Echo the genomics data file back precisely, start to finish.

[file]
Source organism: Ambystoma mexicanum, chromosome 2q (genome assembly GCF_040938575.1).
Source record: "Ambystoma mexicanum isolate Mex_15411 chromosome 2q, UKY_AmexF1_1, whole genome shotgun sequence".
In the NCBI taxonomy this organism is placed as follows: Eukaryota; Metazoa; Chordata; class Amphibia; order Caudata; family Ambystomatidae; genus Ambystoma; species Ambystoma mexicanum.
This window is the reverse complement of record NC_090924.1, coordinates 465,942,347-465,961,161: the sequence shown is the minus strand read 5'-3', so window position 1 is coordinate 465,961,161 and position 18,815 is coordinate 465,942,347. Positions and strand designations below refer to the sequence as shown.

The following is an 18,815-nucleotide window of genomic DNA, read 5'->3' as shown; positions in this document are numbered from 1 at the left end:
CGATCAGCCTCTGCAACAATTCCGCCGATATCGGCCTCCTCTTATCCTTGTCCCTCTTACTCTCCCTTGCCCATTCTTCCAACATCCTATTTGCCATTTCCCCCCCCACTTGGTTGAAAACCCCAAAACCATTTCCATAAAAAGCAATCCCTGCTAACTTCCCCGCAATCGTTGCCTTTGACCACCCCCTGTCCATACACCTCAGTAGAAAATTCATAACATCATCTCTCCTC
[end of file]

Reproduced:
Source organism: Ambystoma mexicanum, chromosome 2q (genome assembly GCF_040938575.1).
Source record: "Ambystoma mexicanum isolate Mex_15411 chromosome 2q, UKY_AmexF1_1, whole genome shotgun sequence".
In the NCBI taxonomy this organism is placed as follows: Eukaryota; Metazoa; Chordata; class Amphibia; order Caudata; family Ambystomatidae; genus Ambystoma; species Ambystoma mexicanum.
This window is the reverse complement of record NC_090924.1, coordinates 465,942,347-465,961,161: the sequence shown is the minus strand read 5'-3', so window position 1 is coordinate 465,961,161 and position 18,815 is coordinate 465,942,347. Positions and strand designations below refer to the sequence as shown.

The following is an 18,815-nucleotide window of genomic DNA, read 5'->3' as shown; positions in this document are numbered from 1 at the left end:
CGATCAGCCTCTGCAACAATTCCGCCGATATCGGCCTCCTCTTATCCTTGTCCCTCTTACTCTCCCTTGCCCATTCTTCCAACATCCTATTTGCCATTTCCCCCCCCACTTGGTTGAAAACCCCAAAACCATTTCCATAAAAAGCAATCCCTGCTAACTTCCCCGCAATCGTTGCCTTTGACCACCCCCTGTCCATACACCTCAGTAGAAAATTCATAACATCATCTCTCCTC